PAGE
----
Bewilderment was powerful story about a young boy named Robin, age 9 (soon to be 10) and his father Theo, an astrobiologist, whose researches possible life on other planets.  It's also a story about their mother and wife Alys, a former environmentalist, who died in a car accident two years earlier while trying to avoid hitting an opossum.  Robin is a highly intelligent and sensitive young boy who is considered to be on the spectrum, he has also been bullied.  Robin is very intense about the world around him and is especially concerned about animal kind.  When Robin becomes enraged in school one day and lashes out, hitting another classmate in the face with a thermos, the school demands that Theo do something about his son's behavior or he will not be allowed back in school.  Not wanting to medicate Robin or label his son, Theo reaches out to a former associate of his late-wife asking him to allow Robin to participate in a neurological study to help better understand the emotional triggers which cause Robin's outbursts.  The love of this father for his son is easy to see in the way these two interact. When Theo and Robin are a twosome exploring nature, rivers and sleeping under the stars, profound discussions happen and all is well.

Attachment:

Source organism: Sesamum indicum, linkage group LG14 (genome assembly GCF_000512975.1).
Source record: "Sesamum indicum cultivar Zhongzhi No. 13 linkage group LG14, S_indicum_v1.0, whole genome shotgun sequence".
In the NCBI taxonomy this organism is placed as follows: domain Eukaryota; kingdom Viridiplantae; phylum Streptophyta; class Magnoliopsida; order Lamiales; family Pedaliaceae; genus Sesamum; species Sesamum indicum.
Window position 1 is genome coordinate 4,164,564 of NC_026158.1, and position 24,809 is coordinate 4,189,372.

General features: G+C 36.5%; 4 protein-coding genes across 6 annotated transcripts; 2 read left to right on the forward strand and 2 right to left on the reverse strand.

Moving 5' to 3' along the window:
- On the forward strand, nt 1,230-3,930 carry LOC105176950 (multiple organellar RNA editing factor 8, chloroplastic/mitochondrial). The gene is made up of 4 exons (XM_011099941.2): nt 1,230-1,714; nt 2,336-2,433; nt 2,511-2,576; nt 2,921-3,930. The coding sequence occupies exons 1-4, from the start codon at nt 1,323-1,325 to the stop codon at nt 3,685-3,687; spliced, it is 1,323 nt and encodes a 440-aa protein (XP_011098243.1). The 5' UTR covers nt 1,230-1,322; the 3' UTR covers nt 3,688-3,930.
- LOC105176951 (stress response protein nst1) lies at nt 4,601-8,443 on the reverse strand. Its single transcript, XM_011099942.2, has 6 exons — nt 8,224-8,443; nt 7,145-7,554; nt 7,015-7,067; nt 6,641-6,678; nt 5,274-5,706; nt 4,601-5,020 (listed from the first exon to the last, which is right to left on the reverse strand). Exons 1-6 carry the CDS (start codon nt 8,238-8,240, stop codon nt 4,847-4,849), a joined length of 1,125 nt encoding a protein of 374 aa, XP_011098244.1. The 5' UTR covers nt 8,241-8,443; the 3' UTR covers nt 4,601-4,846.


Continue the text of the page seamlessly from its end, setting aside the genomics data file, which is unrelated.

The story is much more complex than my simplified review above demonstrates. Yes, it's about raising a child who is wired differently.  It is also very much about science: the planets, our climate crisis at its tipping point and what is happening in American politics and the world around us. This is a fairly short book under 300 pages and 7+ hours on audio.  I thought the story was awesome but, at times it seems like the author tried to cover too much territory as well.  I enjoyed the audio but, I also wished I had a print copy of as well.  The writing is quite moving so it would have been nice to reread some parts.

Bewilderment was narrated by Edoardo Ballerini who did an excellent job. The audio download was provided to me at no change by Penguin Random House Audio in exchange for my unbiased review.

Rating - 4.5/5 stars

Saturday, September 25, 2021

Book Review - The Last House on Needless Street; Catriona Ward

The Last House on Needless Street; Catriona Ward

Macmillan Audio - 2021